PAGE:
Health care administration is a rapidly growing industry with strong employment opportunities. The U.S. Bureau of Labor Statistics (BLS) projected 17 percent growth in positions for medical and health services managers from 2014 to 2024. But what degree do you need to stand out from the crowd of new applicants in the field?
Degree options: The MBA versus the MPH versus the MHA
There are three main advanced degree options here – the Master of Business Administration (MBA), the Master of Public Health (MPH) and the Master of Health Services Administration (MHA):
- With an MBA, you get a broad background in management and – at some programs – the option for a health care administration specialization.
- In contrast, the MPH is more focused on topics like epidemiology, biostatistics and public health biology.
- The MHA is somewhere between the MBA and the MPH; it is most likely to include courses in health care finance, marketing and project management.
While it is possible to break into health care administration with only a bachelor's degree, these advanced degrees open up additional opportunities in leadership, with higher pay. The BLS pegged the 2016 median salary for medical and services managers at more than $96,000. PayScale has come to similar conclusions, finding that health care product managers have a median annual compensation of almost $87,000, along with bonuses that can reach $17,000 and profit sharing up to $12,000.
Let's look at how these three degrees stack up against each other in terms of their respective curricula and job market utility:
The MBA with concentration in health care administration
A health care-oriented MBA is a powerful credential for students interested in upper-level management, as well as for current hospital and clinical administrators seeking to sharpen their managerial expertise, broaden their knowledge of finance and understand the sector's unique information systems. These core skills, developed in an MBA in health care administration program, have become more attractive to health providers as industry positions have become increasingly complex and focused on cost controls.
The Centers for Medicare and Medicaid Services estimated annual per capita health spending in the U.S. at nearly $10,000 in 2015. The relatively high expenses of the country's health care system, combined with its complicated mix of private and public payers (insurers), have created many openings for MBAs who may be able to restructure day-to-day operations. For example, an MBA holder might help implement a roadmap to value-based reimbursement instead of the fee-for-service business model providers have traditionally followed.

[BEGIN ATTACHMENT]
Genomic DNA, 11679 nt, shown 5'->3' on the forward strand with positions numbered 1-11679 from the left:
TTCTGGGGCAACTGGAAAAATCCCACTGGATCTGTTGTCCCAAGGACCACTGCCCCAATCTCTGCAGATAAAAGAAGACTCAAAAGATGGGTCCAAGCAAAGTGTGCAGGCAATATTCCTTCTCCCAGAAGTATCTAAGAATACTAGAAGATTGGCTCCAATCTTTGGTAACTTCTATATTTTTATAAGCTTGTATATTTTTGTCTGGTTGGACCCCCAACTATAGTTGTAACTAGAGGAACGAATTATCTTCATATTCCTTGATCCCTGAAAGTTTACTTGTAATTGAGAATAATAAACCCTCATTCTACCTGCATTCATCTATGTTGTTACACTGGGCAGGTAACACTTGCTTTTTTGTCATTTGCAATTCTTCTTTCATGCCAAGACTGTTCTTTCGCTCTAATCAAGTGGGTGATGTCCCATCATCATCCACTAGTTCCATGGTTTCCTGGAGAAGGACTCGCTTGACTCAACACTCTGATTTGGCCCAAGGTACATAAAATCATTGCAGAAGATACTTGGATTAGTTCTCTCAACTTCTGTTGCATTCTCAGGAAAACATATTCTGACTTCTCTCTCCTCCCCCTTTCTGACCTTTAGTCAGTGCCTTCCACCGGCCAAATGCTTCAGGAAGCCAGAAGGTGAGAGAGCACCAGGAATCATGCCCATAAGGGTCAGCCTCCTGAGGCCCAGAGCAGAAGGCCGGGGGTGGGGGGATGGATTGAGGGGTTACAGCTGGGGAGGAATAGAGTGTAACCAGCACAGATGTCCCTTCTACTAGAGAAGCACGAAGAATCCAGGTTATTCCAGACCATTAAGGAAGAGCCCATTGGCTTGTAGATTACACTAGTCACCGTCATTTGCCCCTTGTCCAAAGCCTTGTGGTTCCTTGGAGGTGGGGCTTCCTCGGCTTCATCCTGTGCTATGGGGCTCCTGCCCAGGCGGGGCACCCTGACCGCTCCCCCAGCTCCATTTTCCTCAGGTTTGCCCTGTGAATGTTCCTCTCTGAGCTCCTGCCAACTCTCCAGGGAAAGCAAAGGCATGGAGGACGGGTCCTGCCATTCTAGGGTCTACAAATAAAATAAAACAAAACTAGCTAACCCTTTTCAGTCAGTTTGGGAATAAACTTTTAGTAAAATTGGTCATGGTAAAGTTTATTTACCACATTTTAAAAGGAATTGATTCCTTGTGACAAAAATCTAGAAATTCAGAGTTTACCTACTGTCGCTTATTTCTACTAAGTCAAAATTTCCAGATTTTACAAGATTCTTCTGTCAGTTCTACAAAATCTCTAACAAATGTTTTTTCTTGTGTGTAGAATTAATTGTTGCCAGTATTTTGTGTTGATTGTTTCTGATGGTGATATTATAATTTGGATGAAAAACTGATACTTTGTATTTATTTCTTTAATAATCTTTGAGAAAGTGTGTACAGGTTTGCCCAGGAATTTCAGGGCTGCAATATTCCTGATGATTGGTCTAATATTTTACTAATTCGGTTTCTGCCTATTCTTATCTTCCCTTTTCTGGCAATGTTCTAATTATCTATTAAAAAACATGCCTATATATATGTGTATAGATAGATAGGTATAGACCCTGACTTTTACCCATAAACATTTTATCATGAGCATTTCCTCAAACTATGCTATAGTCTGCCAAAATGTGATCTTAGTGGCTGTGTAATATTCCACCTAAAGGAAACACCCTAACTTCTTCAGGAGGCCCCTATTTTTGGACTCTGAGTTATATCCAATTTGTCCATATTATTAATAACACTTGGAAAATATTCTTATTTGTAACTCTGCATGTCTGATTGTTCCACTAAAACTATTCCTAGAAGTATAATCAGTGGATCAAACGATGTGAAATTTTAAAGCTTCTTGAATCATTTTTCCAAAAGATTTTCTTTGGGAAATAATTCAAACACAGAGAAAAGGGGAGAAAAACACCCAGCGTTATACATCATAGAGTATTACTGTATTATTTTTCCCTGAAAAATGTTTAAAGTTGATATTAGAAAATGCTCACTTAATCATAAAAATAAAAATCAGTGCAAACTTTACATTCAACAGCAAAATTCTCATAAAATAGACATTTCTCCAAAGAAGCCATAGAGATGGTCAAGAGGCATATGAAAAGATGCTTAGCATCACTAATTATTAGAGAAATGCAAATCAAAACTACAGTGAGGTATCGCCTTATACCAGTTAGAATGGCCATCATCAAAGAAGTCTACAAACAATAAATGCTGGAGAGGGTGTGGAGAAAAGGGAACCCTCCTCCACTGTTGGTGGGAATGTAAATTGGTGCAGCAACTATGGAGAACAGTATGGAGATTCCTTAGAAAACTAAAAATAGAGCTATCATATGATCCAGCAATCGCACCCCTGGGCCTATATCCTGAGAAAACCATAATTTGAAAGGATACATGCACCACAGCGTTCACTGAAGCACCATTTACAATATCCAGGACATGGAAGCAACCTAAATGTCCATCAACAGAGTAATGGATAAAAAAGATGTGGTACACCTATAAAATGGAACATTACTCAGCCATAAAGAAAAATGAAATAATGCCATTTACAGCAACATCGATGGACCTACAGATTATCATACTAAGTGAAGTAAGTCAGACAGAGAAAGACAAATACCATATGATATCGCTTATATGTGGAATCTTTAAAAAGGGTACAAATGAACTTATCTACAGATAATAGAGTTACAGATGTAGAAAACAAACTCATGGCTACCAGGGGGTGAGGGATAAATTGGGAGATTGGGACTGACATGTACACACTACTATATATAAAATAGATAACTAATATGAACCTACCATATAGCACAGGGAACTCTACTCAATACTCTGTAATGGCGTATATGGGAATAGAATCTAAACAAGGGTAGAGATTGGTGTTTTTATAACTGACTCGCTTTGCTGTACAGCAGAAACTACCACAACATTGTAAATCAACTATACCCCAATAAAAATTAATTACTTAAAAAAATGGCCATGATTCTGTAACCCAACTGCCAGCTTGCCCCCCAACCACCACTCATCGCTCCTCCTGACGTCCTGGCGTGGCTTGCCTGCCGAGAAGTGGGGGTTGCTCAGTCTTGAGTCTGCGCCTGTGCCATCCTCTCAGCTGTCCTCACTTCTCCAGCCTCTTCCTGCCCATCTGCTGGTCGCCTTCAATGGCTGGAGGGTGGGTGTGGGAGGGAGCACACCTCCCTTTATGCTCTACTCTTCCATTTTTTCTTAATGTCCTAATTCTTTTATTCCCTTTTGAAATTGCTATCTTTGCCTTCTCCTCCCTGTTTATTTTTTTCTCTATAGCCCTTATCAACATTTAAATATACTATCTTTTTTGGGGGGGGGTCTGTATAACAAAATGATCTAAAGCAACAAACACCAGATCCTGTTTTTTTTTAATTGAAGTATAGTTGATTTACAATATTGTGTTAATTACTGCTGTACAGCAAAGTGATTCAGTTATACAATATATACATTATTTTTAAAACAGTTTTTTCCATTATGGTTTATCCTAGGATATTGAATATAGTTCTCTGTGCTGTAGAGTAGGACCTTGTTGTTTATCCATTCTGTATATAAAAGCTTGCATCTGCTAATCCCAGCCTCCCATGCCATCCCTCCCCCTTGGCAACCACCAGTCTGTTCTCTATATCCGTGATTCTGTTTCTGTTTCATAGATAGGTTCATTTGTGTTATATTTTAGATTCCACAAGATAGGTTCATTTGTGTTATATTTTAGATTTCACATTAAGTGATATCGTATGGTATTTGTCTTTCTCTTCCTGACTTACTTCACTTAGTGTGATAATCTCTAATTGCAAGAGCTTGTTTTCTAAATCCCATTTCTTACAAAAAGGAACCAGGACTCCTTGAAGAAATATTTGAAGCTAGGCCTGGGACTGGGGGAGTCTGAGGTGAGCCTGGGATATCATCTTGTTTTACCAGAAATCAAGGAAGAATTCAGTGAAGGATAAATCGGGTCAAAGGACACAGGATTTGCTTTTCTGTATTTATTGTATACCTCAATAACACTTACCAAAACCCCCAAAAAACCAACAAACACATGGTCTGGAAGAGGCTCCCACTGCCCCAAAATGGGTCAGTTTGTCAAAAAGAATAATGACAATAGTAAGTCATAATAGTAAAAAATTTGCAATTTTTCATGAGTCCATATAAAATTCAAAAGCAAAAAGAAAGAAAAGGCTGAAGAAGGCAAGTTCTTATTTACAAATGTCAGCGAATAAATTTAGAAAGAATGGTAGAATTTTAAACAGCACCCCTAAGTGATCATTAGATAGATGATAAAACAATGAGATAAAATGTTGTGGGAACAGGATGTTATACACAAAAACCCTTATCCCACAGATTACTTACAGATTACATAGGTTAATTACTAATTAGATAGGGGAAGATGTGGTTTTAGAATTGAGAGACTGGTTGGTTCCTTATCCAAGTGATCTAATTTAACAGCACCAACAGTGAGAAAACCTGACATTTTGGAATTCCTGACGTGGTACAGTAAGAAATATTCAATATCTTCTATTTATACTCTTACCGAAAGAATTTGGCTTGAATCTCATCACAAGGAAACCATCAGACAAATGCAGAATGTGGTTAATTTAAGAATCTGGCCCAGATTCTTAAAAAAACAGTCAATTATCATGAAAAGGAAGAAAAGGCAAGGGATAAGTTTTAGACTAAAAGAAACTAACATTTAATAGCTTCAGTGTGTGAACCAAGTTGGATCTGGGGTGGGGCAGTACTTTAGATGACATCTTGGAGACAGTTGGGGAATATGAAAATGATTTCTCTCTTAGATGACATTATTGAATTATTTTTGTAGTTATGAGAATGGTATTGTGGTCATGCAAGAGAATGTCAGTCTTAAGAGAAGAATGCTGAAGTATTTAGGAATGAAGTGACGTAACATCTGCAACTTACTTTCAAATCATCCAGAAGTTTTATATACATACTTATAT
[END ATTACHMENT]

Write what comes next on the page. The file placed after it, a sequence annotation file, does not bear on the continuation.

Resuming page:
In honing their skills as managers, MBA students on the health care administration track may study:
- Corporate social responsibility.
- Accounting for decision-makers.
- Health care delivery and information systems.
- Budgeting, planning and finance.
- Strategic management.
Right now, MBAs are in great demand, with 78 percent of respondents to the 2017 GMAC Poll of Employers saying they planned to hire them. As the U.S. population continues to age and the health industry evolves, there should be numerous opportunities for MBA holders with specialized knowledge of health care.
The MPH and the MHA
These two degrees are similar because they are specific to the health care sector, unlike the MBA, which is one of the most widely recognized credentials across all fields. All three options cover some of the same concepts – e.g., health care information systems – but differ in the additional coursework they may require.
"Right now MBAs are in great demand."
Students on the MPH track may have to enroll in classes covering classic public health practices such as the use of biostatistics and methods of disease control. MPH curricula also emphasize biology and environmental science. An administrator with an MPH might be well-positioned to publish research, conduct studies and roll out new health services.
The MHA includes many familiar MBA topics related to finance and management. At the same time, it may have more health-specific content than the typically broad MBA. A key consideration for MHA students is the familiarity of employers with the degree, which is less well-known than either the MPH or the MBA.
Which degree to choose?
The degree to choose is the MBA with a Health Care Administration concentration. The MBA offers a broader scope of knowledge that can be applied many different ways. At the same time, the MBA with a Health Care Administration concentration adds the necessary course work to benefit your career in the health care industry. Finally, the MBA has the most brand recognition in the business world.
Explore your health care administration options at GMercyU
Gwynedd Mercy University offers an accelerated online MBA in health care administration, allowing you to conveniently complete all requirements even if you are simultaneously working full-time. With this degree, you are equipped to be a leader in a vital and rapidly evolving industry. Learn more about your options for this specialized MBA on the GMercyU program page.